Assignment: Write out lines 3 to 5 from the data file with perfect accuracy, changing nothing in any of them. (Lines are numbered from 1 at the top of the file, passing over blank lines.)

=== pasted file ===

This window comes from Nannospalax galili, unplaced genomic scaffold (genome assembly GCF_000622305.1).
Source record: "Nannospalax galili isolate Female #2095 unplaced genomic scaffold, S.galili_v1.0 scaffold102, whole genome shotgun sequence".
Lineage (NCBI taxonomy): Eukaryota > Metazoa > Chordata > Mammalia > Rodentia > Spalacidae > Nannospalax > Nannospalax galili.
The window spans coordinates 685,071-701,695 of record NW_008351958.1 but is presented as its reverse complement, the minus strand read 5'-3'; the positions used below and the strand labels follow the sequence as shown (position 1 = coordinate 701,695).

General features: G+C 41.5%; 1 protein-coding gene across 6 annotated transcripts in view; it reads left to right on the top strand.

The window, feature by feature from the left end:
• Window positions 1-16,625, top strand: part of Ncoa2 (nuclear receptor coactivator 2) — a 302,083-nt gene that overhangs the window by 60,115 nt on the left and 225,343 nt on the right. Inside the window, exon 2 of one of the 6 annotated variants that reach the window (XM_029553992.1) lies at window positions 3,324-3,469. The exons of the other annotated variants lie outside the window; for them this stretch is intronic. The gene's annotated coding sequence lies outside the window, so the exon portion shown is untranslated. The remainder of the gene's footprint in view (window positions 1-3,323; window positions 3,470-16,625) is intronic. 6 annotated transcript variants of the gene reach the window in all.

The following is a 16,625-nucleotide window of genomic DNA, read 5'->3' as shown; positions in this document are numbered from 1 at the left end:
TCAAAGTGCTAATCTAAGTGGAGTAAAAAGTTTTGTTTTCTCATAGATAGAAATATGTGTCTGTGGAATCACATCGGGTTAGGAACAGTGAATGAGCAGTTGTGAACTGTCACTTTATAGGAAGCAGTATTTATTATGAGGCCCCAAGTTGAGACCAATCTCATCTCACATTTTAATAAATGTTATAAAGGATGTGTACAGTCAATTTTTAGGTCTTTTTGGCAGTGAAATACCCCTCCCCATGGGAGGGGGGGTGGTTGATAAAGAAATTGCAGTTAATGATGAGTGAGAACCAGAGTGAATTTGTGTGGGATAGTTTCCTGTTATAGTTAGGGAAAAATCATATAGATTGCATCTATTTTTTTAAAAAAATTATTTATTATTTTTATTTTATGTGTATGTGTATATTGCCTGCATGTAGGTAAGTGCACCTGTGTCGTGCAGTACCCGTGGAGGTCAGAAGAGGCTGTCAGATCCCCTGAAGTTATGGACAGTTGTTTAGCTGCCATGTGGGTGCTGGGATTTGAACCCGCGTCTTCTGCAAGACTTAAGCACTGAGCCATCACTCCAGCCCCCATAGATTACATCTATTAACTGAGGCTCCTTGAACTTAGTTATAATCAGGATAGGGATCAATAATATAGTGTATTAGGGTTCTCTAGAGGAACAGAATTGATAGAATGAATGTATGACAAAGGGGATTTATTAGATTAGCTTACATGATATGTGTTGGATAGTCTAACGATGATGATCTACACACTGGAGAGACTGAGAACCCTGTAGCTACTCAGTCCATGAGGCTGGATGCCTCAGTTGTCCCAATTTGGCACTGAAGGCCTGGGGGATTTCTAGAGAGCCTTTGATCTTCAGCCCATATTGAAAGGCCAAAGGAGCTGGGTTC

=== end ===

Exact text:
Lineage (NCBI taxonomy): Eukaryota > Metazoa > Chordata > Mammalia > Rodentia > Spalacidae > Nannospalax > Nannospalax galili.
The window spans coordinates 685,071-701,695 of record NW_008351958.1 but is presented as its reverse complement, the minus strand read 5'-3'; the positions used below and the strand labels follow the sequence as shown (position 1 = coordinate 701,695).

General features: G+C 41.5%; 1 protein-coding gene across 6 annotated transcripts in view; it reads left to right on the top strand.